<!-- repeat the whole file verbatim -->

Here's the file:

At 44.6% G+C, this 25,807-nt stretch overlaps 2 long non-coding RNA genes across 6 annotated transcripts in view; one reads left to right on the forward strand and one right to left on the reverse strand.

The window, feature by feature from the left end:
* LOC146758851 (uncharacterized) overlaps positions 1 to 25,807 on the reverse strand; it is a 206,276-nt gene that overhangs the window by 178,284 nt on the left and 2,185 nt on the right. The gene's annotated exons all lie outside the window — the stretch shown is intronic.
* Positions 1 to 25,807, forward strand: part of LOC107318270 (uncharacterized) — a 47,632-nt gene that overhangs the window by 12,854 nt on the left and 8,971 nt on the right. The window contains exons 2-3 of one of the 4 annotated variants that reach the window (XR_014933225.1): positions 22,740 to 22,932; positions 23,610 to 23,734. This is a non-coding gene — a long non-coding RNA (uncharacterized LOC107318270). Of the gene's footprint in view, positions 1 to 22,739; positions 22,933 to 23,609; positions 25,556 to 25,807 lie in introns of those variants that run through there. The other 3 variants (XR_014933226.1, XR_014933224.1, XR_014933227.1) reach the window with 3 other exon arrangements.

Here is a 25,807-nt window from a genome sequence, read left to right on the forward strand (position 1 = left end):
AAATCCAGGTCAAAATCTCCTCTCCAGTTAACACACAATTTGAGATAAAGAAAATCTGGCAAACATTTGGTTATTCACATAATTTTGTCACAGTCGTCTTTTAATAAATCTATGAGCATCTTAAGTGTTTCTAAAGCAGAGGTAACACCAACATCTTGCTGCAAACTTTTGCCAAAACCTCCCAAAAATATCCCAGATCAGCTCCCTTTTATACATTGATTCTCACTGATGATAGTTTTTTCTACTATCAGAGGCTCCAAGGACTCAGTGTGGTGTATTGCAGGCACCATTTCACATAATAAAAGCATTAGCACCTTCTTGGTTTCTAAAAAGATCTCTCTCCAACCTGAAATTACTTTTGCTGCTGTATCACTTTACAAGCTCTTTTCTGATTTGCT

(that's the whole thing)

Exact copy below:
At 44.6% G+C, this 25,807-nt stretch overlaps 2 long non-coding RNA genes across 6 annotated transcripts in view; one reads left to right on the forward strand and one right to left on the reverse strand.

The window, feature by feature from the left end:
* LOC146758851 (uncharacterized) overlaps positions 1 to 25,807 on the reverse strand; it is a 206,276-nt gene that overhangs the window by 178,284 nt on the left and 2,185 nt on the right. The gene's annotated exons all lie outside the window — the stretch shown is intronic.
* Positions 1 to 25,807, forward strand: part of LOC107318270 (uncharacterized) — a 47,632-nt gene that overhangs the window by 12,854 nt on the left and 8,971 nt on the right. The window contains exons 2-3 of one of the 4 annotated variants that reach the window (XR_014933225.1): positions 22,740 to 22,932; positions 23,610 to 23,734. This is a non-coding gene — a long non-coding RNA (uncharacterized LOC107318270). Of the gene's footprint in view, positions 1 to 22,739; positions 22,933 to 23,609; positions 25,556 to 25,807 lie in introns of those variants that run through there. The other 3 variants (XR_014933226.1, XR_014933224.1, XR_014933227.1) reach the window with 3 other exon arrangements.

Here is a 25,807-nt window from a genome sequence, read left to right on the forward strand (position 1 = left end):
AAATCCAGGTCAAAATCTCCTCTCCAGTTAACACACAATTTGAGATAAAGAAAATCTGGCAAACATTTGGTTATTCACATAATTTTGTCACAGTCGTCTTTTAATAAATCTATGAGCATCTTAAGTGTTTCTAAAGCAGAGGTAACACCAACATCTTGCTGCAAACTTTTGCCAAAACCTCCCAAAAATATCCCAGATCAGCTCCCTTTTATACATTGATTCTCACTGATGATAGTTTTTTCTACTATCAGAGGCTCCAAGGACTCAGTGTGGTGTATTGCAGGCACCATTTCACATAATAAAAGCATTAGCACCTTCTTGGTTTCTAAAAAGATCTCTCTCCAACCTGAAATTACTTTTGCTGCTGTATCACTTTACAAGCTCTTTTCTGATTTGCT